Much has been made of the formal influence of Green’s mentors, Joseph Brodsky and Derek Walcott. Maybe too much. It’s not that it isn’t true—one feels their presence everywhere in her work, and that sense that she’s the heir to a specific Anglo-American lineage, one that includes Wordsworth, Keats, Emerson, Frost, Lowell, Bishop, Heaney, a tradition by its nature bound to be viewed as formally conservative, or at the very least “classical” (a pejorative, still, to most American ears). But—because it offers in one place a selection from all of her work, a good deal of which has remained unpublished or not readily available to readers—Magpiety makes clear that such a straightforward declaration of affinities can obscure as much as it reveals, especially if it’s accepted as gospel. The full complexity of Green’s development is now available.
One of the most interesting things about Magpiety is how it clarifies Green’s struggle with and adaptation of her original resources and talents. The book also makes obvious that no matter how much mental and physical suffering seems to have been both goad and impediment to this writer’s work, this suffering is not its true subject. A visionary inwardness is at the heart of Green’s work, and there is little in American poetry of the last thirty years that is as genuine or powerful in that. Vision requires submission, at the risk of helplessness—much of Green’s formal mastery has been exercised in a struggle with this risk. Thirty years after her debut, Green remains a poet of astonishing lyric action, on the level of both music and perception. For her, music is perception enacted, the evidence of possibility. Magpiety shows us a poet about as far from the current penchant for deploying a prose sensibility as an American can get.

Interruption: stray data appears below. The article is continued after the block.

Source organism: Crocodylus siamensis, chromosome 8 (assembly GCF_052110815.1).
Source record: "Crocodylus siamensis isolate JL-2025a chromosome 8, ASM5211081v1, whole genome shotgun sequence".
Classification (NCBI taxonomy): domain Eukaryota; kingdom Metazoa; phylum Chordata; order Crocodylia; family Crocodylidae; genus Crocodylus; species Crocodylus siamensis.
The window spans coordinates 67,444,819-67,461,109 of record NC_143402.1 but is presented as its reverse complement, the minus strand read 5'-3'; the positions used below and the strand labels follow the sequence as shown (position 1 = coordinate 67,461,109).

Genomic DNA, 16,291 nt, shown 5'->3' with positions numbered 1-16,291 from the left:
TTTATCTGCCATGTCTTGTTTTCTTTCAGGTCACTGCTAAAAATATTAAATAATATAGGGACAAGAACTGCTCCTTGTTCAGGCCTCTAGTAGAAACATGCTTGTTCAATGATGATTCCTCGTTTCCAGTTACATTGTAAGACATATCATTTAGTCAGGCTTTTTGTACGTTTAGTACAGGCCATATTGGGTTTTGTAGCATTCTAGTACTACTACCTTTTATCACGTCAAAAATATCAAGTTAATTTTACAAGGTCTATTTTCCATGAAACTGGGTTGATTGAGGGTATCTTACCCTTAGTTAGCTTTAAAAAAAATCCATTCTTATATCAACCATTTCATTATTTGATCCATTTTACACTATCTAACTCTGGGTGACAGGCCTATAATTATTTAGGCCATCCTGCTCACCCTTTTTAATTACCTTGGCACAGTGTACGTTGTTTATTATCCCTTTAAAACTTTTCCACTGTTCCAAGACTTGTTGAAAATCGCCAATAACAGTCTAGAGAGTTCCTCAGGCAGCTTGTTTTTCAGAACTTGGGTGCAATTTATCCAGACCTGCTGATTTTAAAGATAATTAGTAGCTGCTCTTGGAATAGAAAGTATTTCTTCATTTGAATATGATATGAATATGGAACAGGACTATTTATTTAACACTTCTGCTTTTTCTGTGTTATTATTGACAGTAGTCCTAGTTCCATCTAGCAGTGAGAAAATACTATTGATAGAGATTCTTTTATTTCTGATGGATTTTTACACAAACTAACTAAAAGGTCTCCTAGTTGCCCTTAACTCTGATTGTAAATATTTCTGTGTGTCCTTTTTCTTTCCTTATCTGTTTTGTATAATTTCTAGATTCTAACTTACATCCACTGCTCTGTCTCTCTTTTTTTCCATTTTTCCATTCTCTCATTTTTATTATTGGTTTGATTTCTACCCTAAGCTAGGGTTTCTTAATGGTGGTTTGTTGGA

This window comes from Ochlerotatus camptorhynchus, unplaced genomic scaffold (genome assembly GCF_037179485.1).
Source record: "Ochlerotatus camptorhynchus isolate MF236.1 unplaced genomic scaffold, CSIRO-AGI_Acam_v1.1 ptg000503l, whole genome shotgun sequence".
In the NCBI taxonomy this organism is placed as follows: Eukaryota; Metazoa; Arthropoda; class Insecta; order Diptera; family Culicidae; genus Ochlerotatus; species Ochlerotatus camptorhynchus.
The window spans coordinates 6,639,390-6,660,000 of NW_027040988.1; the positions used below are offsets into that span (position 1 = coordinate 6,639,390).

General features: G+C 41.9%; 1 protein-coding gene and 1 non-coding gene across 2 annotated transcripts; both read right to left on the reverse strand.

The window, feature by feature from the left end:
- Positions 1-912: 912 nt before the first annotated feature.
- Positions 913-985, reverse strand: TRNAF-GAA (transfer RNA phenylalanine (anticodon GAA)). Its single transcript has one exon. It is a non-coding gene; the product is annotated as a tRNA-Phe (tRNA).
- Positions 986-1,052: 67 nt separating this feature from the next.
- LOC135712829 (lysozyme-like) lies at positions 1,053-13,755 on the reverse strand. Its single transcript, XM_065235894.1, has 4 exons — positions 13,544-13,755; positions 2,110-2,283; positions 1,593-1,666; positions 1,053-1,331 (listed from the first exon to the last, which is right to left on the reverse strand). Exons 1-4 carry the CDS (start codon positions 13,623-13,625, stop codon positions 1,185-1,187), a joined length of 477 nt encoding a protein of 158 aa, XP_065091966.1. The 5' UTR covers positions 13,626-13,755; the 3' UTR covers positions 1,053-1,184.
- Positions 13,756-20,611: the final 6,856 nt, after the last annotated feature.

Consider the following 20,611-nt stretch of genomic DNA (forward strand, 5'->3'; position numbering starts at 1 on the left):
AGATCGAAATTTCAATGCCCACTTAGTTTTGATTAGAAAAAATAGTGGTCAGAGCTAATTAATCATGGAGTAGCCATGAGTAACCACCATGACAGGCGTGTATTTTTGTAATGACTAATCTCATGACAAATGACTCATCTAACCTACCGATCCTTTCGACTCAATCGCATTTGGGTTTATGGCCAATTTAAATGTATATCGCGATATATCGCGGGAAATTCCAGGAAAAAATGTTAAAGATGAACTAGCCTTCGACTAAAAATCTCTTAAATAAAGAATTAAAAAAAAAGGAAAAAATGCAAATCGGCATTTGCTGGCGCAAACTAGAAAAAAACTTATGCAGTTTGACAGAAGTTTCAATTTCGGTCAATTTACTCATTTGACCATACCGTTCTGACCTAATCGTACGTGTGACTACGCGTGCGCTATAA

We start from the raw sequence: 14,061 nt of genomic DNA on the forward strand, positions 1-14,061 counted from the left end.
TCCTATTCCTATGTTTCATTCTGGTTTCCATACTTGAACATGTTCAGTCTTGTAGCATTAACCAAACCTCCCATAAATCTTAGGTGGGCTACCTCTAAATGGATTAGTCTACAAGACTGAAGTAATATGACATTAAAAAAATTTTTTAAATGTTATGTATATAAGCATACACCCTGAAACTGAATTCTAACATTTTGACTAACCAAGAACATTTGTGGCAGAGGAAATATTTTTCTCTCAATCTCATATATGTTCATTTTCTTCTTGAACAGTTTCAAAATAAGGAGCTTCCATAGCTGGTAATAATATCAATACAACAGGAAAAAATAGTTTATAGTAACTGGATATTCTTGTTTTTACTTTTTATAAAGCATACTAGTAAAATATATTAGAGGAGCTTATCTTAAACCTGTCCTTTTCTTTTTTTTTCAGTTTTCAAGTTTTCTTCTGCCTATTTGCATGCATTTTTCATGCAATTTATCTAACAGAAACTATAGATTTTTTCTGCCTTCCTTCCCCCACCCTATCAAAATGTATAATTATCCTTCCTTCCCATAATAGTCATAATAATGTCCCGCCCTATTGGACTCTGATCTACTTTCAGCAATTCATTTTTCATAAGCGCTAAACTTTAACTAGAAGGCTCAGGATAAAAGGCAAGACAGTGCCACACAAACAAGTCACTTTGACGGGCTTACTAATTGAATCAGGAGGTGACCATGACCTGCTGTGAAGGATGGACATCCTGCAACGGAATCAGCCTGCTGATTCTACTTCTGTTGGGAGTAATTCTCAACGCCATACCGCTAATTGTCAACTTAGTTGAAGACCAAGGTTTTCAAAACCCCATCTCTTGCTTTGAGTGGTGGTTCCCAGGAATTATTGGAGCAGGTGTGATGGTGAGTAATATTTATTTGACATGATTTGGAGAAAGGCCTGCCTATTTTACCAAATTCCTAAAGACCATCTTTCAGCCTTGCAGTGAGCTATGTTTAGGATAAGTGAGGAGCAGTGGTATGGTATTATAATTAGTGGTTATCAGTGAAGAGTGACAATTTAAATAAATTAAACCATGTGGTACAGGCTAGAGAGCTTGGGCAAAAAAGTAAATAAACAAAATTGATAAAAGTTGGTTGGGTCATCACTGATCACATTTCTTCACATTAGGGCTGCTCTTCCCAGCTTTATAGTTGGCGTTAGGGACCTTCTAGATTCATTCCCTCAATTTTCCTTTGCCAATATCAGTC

Squanicook was dominated by a sequence of elegies for Green’s father, most of which centered on his relationship to the woods and fields of the Merrimack River watershed in northern Massachusetts, where Green grew up. Part of the power of that book was in watching Green’s language tug toward figurative gestures whose excitements seem somewhat at odds with the elegiac impulse:
The willow is a yellow prairie sundress, fat
With catkins, a woman in a rocker shelling beans.
The maple’s clustered fountain jets of blood have splayed
In short-lobbed leaves, the stenciled veins of stubby hands.
In alfalfa, spiders have labored to weave the peat-rich air
Into goldenrod, daisy, geranium, trillium, lily, phlox.
(“April/iii from the notebook”)
It’s as if the speaker wishes to find her father again in these metaphoric transformations, almost literally to raise him from the dead. The power of the wish, somewhat unconscious, is quietly shocking, even now. It makes of her love for him a sort of force that isn’t entirely under her control (or at least not entirely under the control of her conscious intelligence). “Everything,” she writes, “the woods could teach, my father taught: / Delight, exactitude, a faith, his journeyman’s doubt.”